Ring lights greatly enhance macro photography underwater. There are so many tiny subjects below the water’s surface and the diminishing light quality as you dive deeper does not do the underwater photographer any favors. Underwater ring lights are the perfect equipment for such photography. Just like other ring lights, the underwater light is fitted around the lens of the camera. This positioning makes the light suitable for eliminating distracting shadows which would otherwise make little subjects not clearly visible.
Ring lights are generally light, rarely more than half a pound (226 grams) in weight. This is a welcome feature as it does not increase the probably already uncomfortable weight of your equipment.
Adaptability to the camera
Most ring lights come in one lens size and are thus suited for only a specific type of camera. There are, however, several sizes available for every model of ring lights; all you need to do is pick one that fits your camera lens.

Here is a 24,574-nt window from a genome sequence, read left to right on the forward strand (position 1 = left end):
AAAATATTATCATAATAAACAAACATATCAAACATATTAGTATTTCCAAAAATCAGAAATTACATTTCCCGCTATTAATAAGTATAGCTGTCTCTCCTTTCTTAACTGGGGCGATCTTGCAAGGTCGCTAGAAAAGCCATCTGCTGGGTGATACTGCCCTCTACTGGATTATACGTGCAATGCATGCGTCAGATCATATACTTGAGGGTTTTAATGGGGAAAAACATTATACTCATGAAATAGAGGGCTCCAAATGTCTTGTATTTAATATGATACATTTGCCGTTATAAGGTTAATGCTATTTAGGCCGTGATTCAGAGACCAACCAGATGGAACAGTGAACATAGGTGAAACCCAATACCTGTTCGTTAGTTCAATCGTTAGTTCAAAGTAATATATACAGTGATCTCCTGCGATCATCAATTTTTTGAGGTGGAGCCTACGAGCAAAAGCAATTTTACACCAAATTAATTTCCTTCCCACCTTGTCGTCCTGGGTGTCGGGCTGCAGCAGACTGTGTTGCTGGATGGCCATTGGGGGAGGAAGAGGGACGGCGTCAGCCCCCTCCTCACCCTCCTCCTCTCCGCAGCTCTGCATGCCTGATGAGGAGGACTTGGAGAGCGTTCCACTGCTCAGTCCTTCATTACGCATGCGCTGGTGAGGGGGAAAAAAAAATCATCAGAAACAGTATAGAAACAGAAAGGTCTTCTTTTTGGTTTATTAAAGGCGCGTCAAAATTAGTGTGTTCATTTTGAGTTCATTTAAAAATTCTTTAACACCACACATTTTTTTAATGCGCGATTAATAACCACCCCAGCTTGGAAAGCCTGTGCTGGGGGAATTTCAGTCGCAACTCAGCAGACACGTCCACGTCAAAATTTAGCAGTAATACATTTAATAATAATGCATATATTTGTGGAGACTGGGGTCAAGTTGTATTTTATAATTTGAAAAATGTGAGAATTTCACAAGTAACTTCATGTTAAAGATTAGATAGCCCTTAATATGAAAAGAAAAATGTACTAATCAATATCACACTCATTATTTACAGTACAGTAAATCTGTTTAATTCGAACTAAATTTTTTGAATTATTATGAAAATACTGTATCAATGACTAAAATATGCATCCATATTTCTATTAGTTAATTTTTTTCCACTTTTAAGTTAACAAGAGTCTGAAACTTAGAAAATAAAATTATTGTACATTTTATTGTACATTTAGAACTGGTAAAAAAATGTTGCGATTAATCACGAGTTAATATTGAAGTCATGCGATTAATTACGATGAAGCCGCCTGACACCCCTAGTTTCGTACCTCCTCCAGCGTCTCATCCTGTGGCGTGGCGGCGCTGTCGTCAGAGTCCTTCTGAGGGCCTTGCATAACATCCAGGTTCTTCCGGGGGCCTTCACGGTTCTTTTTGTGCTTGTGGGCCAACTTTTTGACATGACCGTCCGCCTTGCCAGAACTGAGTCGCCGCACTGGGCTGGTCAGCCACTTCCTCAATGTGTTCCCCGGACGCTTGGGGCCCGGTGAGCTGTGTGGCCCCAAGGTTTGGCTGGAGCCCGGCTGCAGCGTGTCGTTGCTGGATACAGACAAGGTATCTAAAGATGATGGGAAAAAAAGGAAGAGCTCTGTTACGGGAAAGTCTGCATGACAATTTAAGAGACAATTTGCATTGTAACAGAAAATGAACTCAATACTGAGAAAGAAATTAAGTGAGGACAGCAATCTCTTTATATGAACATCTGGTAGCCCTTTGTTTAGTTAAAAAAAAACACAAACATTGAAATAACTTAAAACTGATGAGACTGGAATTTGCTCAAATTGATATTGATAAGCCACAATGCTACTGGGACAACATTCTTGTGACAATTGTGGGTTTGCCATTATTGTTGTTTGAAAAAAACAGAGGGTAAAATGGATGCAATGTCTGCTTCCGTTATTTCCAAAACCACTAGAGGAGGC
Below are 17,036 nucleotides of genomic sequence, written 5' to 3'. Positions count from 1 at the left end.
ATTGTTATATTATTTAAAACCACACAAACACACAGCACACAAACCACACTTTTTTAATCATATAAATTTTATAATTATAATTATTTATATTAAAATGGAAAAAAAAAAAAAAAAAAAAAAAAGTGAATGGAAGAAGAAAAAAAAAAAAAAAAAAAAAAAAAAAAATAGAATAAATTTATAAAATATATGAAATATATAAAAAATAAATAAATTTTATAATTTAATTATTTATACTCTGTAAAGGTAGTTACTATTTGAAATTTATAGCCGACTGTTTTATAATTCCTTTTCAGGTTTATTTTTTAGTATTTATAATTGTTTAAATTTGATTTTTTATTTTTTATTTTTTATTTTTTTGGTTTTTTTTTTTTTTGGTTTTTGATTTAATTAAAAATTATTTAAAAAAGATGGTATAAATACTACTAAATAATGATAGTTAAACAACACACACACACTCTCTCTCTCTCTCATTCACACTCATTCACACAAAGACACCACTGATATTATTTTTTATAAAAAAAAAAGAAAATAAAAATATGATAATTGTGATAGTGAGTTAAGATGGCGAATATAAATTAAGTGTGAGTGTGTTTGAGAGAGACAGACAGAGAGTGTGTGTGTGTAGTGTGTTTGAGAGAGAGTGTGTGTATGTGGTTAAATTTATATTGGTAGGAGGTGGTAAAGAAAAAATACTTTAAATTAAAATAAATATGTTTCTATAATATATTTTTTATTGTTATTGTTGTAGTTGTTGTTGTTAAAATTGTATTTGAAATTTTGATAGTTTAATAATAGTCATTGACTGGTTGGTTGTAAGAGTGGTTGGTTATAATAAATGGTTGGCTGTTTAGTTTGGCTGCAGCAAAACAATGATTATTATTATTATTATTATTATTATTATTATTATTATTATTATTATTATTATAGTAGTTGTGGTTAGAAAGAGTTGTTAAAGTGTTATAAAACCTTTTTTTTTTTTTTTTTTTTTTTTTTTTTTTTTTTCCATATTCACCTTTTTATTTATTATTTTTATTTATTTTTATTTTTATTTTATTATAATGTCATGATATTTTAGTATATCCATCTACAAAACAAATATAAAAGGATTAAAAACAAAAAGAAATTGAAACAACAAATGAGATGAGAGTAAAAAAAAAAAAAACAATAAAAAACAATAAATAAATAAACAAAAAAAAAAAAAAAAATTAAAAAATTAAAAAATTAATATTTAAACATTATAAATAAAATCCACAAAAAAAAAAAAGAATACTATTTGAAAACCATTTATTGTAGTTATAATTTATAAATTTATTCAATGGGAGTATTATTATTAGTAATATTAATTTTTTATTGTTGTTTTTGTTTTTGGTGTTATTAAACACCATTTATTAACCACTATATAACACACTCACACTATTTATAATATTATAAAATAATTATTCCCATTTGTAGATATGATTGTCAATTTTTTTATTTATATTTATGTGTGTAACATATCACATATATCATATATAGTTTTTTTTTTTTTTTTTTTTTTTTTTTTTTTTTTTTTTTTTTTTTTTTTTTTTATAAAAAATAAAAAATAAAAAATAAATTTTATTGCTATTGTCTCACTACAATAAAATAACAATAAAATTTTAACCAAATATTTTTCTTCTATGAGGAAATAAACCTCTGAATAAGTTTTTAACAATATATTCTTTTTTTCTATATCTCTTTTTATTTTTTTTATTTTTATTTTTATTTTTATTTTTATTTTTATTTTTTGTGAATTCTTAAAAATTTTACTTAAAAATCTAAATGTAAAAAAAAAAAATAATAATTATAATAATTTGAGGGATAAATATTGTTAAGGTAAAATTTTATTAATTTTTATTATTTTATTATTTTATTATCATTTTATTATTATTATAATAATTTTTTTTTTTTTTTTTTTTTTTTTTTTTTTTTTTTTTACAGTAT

Ring lights do not provide the most powerful light, but that is not what they are designed to do. The light should be dim enough not to scare off the photographer’s subject, and soft enough to avoid an overly-bright shot. Most ring lights do not exceed 1000 LUX, but that is more than adequate for a nice shot.
A good ring light should be self-powered as you are already trying to save your camera’s battery. A 1000 LUX ring light’s battery should charge for about four hours and be able to comfortably handle a five-hour shoot.
Ring lights just need to be rinsed properly and dried after a session under water. Take care to remove the battery during cleaning and store it separately from the light.
The improvement that ring lights have brought to underwater photography cannot be overstated. These are light and inexpensive accessories that every diving photographer, whether recreational or professional, should strive to have in their pack.